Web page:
Australia’s federal government scheme providing high school students with laptop computers is on the brink of collapse, leaving parents with hefty bills and educators with a chaotic start to the school year.
Funding for the program runs out in June, after the then prime minister, Kevin Rudd, made a promise in 2007 – renewed in 2010 – to give all high school students a laptop.
Educators say that, without federal funding, ageing laptops cannot be replaced or maintained.
Read more: Computer cash in lap of chaos.
Millions of pounds of technology is languishing in school cupboards because teachers are being lured into buying the latest gadgets, according to research.
The study was based on an analysis of more than 1,000 research papers on the use of technology in education.
Schools spend more than £450 million a year on tablet computers, educational games and electronic whiteboards with little or no evidence that they benefit pupils, it was claimed.
Researchers said that teachers were increasingly pulled in by the “hype” of digital education without properly considering how to use it.
In some cases, schools are using “shiny new devices” as a direct replacement for books or pen and paper exercises, instead of using them to enhance pupils’ skills.
Many other schools are allowing millions of pounds’ worth of electronic items to “languish unused or underused in school cupboards”, the researchers found. The conclusion, in a report by Nesta, a charity created to support innovation, comes despite concerns over cutbacks to school budgets during the economic downturn.
Geoff Mulgan, the chief executive of the charity, said: “A tablet replacing an exercise book is not innovation – it’s just a different way to make notes
Read More: Teachers’ obsession with technology sees gadgets worth millions sit in cupboards – Telegraph.
Name: Verbling Quick Pitch: Verbling is a web-based platform where individuals can pair up with native speakers to practice speaking new languages on live video.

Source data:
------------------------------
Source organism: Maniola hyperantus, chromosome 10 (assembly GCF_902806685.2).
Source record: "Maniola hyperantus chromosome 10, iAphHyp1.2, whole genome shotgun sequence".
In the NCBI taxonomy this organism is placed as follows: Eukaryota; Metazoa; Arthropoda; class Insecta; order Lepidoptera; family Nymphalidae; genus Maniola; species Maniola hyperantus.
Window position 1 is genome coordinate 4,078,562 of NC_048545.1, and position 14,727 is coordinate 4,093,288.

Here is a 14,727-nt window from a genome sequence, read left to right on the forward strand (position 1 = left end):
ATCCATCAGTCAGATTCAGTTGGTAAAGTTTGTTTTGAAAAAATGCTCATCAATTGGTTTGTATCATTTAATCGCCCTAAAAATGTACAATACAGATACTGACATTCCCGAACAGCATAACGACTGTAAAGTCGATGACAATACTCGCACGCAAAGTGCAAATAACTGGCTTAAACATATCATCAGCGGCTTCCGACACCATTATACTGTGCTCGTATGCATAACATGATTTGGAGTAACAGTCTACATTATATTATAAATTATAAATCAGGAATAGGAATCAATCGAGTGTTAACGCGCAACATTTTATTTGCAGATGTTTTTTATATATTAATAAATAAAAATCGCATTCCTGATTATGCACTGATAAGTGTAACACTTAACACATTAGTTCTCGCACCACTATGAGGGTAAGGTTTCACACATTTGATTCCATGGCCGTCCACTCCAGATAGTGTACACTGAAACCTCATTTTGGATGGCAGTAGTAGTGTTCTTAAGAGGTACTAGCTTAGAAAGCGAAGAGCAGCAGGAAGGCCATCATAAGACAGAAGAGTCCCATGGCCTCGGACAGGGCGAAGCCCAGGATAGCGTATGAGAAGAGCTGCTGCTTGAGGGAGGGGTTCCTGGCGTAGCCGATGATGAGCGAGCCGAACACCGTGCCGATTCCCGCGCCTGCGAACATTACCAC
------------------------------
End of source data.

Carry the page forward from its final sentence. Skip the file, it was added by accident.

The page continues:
Genius Idea: Verbling makes language learning easy by offering a free way to connect instantly with native speakers with timed prompts and conversation-starting topics. Verbling was launched in 2011 when co-founders Jacob Jolis and Mikael Bernstein met while attending Stanford University. The two dropped out of the prestigious school and teamed up with then-Google software engineer Fred Wulff to build the language-learning startup of their dreams. Verbling.com, a Y Combinator -backed startup, is a website that people can access globally to speak with native language speakers living in different countries. For now, only Spanish and English speakers can access video chat, but the founders hope to add Arabic, French, Chinese and German — among 10 languages in total — by the end of the year. The idea of Verbling is to solve one of the biggest problems for language learners — not being able to practice speaking with natives. People devote time and money to learning language basics, but slowly lose linguistic skills without practice. “It’s very difficult to find native speakers without going abroad,” said Bernstein who speaks English, Swedish, German and Russian. “With Verbling, you can do that instantaneously. You don’t have to schedule or waste any time trying to find someone.” Verbling is all about the trade.
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New Website Connects Language Newbies With Native Speakers